Good Code Comes from Good Habits.
When looking at what things that I’ve learned over the last few years that have made me a better developer, I find it a bit of a surprise that the top of the list is just developing the discipline to make sure that alongside doing the fun thing, the building, I also put in the effort to do the less fun things that make the end product better.
That means (in no particular order):
- Using an opinionated Linter
- Following git flow everywhere, even on personal projects
- Meaningful commit messages
- Comments on complex code
- Writing documentation
- Having a test plan
- Following the test plan
- Taking a refactoring pass once a new feature is finished
- Continuous Integration
- Reading documentation
- Following the rule of 3 as a guideline for refactoring repetitive code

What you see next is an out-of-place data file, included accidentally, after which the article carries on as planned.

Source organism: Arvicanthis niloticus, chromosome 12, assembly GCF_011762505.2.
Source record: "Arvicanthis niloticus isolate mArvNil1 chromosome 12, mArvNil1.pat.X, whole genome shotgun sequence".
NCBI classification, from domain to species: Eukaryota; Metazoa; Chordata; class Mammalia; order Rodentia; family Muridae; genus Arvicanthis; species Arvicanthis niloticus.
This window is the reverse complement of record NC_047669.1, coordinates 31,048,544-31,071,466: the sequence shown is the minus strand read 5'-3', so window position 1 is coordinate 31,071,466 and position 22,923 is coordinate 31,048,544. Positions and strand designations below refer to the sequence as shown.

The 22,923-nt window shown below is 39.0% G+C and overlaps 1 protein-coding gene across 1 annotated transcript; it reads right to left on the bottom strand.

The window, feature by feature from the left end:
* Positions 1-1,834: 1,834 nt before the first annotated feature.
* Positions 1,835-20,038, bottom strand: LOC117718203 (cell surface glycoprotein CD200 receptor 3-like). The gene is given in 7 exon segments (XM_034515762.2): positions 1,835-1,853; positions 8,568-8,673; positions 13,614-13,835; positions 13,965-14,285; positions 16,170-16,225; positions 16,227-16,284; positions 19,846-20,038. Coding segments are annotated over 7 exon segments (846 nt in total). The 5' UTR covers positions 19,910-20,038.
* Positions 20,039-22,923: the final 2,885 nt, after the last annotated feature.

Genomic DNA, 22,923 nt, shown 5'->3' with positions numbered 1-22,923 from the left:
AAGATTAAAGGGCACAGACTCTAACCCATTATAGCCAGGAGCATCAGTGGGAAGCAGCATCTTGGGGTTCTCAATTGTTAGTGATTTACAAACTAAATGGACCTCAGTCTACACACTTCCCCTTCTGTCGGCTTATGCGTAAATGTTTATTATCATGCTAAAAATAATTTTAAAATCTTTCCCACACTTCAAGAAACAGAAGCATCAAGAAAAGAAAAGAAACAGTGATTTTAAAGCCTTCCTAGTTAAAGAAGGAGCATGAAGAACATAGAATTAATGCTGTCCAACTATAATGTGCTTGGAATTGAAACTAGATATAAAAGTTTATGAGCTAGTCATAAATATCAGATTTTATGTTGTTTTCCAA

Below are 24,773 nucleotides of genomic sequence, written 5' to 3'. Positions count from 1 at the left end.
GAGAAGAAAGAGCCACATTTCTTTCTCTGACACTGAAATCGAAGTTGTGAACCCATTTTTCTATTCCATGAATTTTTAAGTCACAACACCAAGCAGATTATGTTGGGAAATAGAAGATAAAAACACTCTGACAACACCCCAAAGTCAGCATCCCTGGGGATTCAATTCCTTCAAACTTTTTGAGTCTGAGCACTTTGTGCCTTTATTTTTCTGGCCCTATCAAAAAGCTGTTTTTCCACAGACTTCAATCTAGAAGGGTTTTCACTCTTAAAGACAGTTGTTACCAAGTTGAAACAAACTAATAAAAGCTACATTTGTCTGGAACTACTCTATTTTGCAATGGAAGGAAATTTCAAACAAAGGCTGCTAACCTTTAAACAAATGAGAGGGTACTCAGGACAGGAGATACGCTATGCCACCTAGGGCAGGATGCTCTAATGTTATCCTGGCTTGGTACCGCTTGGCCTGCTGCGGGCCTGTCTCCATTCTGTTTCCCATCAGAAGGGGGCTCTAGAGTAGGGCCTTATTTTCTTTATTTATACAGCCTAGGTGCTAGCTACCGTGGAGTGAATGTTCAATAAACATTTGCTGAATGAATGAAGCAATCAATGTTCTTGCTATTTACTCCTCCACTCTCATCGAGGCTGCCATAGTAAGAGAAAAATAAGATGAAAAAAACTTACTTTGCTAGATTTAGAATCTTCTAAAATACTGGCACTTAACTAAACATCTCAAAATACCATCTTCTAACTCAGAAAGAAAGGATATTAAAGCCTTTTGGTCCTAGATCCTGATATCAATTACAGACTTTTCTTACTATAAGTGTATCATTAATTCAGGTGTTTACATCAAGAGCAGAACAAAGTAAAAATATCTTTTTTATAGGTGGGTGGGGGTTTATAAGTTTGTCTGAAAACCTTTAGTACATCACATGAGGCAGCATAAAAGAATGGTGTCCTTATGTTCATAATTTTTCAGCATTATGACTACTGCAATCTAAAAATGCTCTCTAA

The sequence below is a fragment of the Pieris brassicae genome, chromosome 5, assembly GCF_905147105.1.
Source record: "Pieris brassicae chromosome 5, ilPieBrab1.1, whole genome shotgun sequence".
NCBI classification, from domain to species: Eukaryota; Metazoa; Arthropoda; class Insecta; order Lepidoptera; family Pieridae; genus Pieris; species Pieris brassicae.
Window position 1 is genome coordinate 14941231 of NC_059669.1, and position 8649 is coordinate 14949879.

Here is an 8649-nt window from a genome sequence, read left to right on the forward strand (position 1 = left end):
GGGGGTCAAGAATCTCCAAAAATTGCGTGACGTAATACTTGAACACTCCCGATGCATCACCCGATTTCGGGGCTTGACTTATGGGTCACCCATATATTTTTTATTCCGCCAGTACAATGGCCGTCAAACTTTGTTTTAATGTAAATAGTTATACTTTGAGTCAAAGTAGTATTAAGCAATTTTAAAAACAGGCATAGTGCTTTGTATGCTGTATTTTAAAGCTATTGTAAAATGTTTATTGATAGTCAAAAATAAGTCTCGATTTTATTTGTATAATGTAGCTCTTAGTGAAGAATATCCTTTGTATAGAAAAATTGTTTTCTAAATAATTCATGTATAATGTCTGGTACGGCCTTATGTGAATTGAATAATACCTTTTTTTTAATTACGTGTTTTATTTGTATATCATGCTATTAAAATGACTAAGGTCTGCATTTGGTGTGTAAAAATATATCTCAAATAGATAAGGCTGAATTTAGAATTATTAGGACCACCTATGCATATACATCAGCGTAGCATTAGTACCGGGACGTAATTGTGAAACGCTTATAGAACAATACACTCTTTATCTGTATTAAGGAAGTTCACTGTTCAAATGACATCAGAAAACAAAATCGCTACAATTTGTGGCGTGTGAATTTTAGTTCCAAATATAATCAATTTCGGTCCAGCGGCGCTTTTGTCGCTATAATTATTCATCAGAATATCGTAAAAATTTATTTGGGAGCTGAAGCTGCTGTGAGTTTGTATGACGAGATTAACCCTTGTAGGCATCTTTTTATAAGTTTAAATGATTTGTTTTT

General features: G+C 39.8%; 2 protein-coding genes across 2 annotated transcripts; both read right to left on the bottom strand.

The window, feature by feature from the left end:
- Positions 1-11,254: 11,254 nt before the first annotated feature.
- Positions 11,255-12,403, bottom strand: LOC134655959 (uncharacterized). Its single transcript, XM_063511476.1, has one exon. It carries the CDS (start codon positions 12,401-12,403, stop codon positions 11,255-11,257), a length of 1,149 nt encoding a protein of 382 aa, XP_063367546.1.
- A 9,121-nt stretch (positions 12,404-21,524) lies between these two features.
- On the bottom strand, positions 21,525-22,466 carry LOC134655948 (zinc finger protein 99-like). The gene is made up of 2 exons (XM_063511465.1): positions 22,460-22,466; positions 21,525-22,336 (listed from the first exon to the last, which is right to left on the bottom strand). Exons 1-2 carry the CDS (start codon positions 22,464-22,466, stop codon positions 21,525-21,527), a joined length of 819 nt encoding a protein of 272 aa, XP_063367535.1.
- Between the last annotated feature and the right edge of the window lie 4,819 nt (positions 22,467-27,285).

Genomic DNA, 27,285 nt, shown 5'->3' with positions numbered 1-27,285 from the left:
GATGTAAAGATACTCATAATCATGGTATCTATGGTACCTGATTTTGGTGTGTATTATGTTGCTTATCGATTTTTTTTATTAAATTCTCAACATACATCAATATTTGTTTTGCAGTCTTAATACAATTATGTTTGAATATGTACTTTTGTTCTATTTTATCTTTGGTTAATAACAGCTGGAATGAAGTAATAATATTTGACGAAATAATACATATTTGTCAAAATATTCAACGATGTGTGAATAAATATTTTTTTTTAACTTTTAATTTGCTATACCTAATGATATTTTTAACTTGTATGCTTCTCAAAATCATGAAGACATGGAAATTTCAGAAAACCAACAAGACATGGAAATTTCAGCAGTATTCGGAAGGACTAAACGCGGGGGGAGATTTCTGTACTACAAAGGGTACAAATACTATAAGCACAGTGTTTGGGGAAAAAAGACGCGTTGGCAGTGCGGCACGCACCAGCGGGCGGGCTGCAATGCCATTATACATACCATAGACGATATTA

- Keeping pull requests on task to a single task
- Talking with other developers about an API early in the design process
- Choose the right approach, be pragmatic about design patterns
None of these ideas are novel, but I find it useful to remember that being a good craftsman about my code helps me get things done. Learning new languages / features / tools is important too, but without discipline none of those are going to make my output better.